The analyses of whole-rock major and trace elements of the TP samples (Table 1) were done using lithium metaborate–tetraborate fusion at the Activation Laboratories Ltd. in Ancaster, ON, Canada. Major elements were analyzed by an inductively coupled plasma-optical emission spectrometer, whereas trace elements were determined by an inductively coupled plasma mass spectrometer (ICP-MS; Perkin Elmer Optima 3000). The accuracy for each element was monitored by analyzing international standards, which were run as unknown. Based on replicate analyses, the precision is generally better than 3% for most major elements and between 5 and 10% for trace elements. Major and some trace elements in the Bayan-Ulan samples (Supplementary Table S2) were determined by X-ray fluorescence at the Regional Geochemical Center at Saint Mary’s University. Analytical precision as determined on replicate analyses is generally better than 5% for the major oxides and between 5% and 10% for minor and trace elements. Iron was determined as total Fe (Table 1Supplementary Table S2).
Sm and Nd concentrations and Nd-isotope ratios of the granitic rocks (Table 2) were determined at the Atlantic Universities Regional Facility at the Department of Earth Sciences of Memorial University of Newfoundland (St. John’s, Newfoundland, Canada) using a multi-collector Finnigan MAT 262 thermalionization mass spectrometer (Pollock et al., 2015). Replicate analyses of JNdi-1 yield a mean 143Nd/144Nd = 0.512100 ± 6. The 2σ values are given in Table 2. εNd(t) values were calculated with respect to CHUR using a present-day 143Nd/144Nd ratio of 0.512638 and a 147Sm/144Nd ratio of 0.196593, and were subsequently age-corrected. A TDM model age (Table 2) was calculated according to the model of DePaolo (1988).
Zircon U-Pb Dating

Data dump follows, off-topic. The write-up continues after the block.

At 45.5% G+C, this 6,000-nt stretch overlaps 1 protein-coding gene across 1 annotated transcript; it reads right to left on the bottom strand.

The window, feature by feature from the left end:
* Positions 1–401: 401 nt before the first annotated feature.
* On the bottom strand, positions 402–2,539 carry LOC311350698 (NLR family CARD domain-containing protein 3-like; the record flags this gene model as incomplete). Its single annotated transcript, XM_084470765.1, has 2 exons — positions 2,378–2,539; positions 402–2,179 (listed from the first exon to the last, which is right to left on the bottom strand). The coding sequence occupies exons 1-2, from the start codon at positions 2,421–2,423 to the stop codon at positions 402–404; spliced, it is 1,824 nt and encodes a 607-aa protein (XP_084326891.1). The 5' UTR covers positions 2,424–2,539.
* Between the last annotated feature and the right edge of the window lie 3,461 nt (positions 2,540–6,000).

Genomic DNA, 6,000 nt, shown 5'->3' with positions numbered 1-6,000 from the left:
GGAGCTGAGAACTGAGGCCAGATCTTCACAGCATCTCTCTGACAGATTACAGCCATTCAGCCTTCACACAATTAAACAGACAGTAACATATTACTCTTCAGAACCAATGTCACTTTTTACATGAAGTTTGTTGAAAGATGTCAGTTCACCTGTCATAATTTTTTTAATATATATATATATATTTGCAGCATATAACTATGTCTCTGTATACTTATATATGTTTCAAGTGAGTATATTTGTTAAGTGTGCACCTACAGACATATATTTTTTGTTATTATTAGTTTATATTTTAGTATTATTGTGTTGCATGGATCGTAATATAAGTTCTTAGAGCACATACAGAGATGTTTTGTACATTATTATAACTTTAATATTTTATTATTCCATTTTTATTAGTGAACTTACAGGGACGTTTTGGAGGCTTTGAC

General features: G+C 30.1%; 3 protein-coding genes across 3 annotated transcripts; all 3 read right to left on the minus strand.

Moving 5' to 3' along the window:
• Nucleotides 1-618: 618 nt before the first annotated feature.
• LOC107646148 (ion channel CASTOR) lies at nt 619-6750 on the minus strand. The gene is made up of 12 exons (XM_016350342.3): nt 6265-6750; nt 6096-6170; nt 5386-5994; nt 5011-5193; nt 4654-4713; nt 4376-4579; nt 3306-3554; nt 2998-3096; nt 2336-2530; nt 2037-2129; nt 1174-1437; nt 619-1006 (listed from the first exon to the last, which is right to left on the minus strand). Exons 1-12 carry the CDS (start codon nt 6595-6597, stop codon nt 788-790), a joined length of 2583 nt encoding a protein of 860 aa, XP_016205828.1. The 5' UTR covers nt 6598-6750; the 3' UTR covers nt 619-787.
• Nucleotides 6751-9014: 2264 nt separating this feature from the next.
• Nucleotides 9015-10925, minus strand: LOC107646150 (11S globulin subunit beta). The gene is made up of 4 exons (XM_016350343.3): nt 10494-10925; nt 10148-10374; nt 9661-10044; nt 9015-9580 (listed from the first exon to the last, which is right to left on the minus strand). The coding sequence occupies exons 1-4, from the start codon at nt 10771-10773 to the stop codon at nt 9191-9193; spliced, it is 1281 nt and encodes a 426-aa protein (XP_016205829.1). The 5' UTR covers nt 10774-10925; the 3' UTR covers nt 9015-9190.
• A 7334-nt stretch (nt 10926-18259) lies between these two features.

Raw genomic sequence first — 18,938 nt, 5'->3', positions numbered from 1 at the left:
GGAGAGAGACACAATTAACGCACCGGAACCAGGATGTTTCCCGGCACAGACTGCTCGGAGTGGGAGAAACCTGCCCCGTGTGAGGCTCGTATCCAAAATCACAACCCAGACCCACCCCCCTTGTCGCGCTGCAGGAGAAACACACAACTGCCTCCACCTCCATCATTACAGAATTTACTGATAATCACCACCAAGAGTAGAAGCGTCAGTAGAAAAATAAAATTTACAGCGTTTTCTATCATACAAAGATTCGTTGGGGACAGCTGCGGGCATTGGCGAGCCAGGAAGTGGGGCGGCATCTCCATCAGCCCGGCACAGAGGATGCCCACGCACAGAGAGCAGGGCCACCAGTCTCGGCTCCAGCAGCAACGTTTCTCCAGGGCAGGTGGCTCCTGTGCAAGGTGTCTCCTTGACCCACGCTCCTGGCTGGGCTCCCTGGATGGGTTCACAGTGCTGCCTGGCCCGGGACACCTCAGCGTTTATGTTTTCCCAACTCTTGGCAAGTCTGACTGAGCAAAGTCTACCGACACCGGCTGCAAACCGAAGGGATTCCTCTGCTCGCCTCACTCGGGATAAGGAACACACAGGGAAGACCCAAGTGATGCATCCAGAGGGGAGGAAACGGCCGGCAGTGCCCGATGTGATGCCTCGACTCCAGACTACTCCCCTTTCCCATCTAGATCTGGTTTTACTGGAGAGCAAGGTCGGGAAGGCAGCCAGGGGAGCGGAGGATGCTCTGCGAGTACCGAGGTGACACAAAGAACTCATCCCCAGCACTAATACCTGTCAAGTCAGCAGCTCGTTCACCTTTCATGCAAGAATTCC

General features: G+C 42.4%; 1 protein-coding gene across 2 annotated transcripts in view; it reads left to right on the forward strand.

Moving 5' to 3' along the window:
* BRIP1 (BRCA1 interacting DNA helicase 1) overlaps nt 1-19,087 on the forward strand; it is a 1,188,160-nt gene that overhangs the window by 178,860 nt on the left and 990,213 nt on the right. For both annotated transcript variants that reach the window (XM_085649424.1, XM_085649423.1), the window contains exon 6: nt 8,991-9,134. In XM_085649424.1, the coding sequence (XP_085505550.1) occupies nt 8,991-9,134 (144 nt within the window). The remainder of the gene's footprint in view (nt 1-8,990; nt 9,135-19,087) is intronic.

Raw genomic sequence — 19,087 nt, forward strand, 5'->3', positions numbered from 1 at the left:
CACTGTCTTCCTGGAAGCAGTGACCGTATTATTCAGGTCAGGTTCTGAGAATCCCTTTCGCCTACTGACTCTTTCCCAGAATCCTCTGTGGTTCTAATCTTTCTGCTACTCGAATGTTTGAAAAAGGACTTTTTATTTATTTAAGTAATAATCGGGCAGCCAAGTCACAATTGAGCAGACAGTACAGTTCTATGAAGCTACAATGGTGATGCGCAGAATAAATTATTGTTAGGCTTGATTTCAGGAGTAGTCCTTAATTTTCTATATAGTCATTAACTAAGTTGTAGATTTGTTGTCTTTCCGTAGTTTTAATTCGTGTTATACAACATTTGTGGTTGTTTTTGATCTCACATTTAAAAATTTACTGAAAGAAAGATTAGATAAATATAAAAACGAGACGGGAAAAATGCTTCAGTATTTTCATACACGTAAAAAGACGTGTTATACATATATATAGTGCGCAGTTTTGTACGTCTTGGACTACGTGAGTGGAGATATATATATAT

Whole-rock samples, ca 1–2 kg in weight, were collected for mineral separation. Zircons were separated using conventional techniques: crushing, Wilfley concentration table, magnetic, and, finally, heavy liquid separations. Handpicked zircon grains were mounted in 1-inch epoxy-filled blocks, ground, and polished. Internal zircon structures were checked by cathodoluminescence (CL) imaging using scanning electron microscope at Charles University in Prague (Czech Republic). An Element 2 high-resolution sector field mass spectrometer (Thermo Scientific, Waltham, MA, United States) coupled with a 193-nm ArF Analyte Excite (Teledyne/Cetac) excimer laser ablation system at the Institute of Geology of the Czech Academy of Sciences in Prague was used to acquire the Pb/U isotopic ratios in zircons. The laser is equipped with a HelEx II active 2-volume ablation cell. The laser was fired at a repetition rate of 5 Hz, using a spot size of 25 μm. Acquisitions for standards and unknown samples consisted of a 15-s measurement of a blank followed by U and Pb signals from zircons for another 35 s. The signal was tuned for maximum sensitivity of Pb and U, Th/U ratios close to unity, and a low oxide level, commonly below 0.2%. The total of 420 mass scans data were acquired in time-resolved–peak jumping–pulse counting/analog mode with 1 point measured per peak for masses 204Pb + Hg, 206Pb, 207Pb, 208Pb, 232Th, 235U, and 238U. Due to a non-linear transition between the counting and analog acquisition modes of the ICP instrument and the fact that 238U is usually measured in “both” mode, the raw data were preprocessed using a Python module called ExctractDat for decoding the Thermo Element ICP-MS data files (Hartman et al., 2017) and also an in-house Excel macro. As a result, the intensities of 238U were left unchanged, if measured in a counting mode, and recalculated from 235U intensities, if the 238U was acquired in analog mode. No common Pb correction was applied to the data due to the high Hg contamination of the commercially available He carrier gas, which precludes accurate correction of the interfering 204Hg on the very small signal of 204Pb (common lead). The Hg impurities in the carrier He gas were reduced by using an in-house made gold-coated sand trap.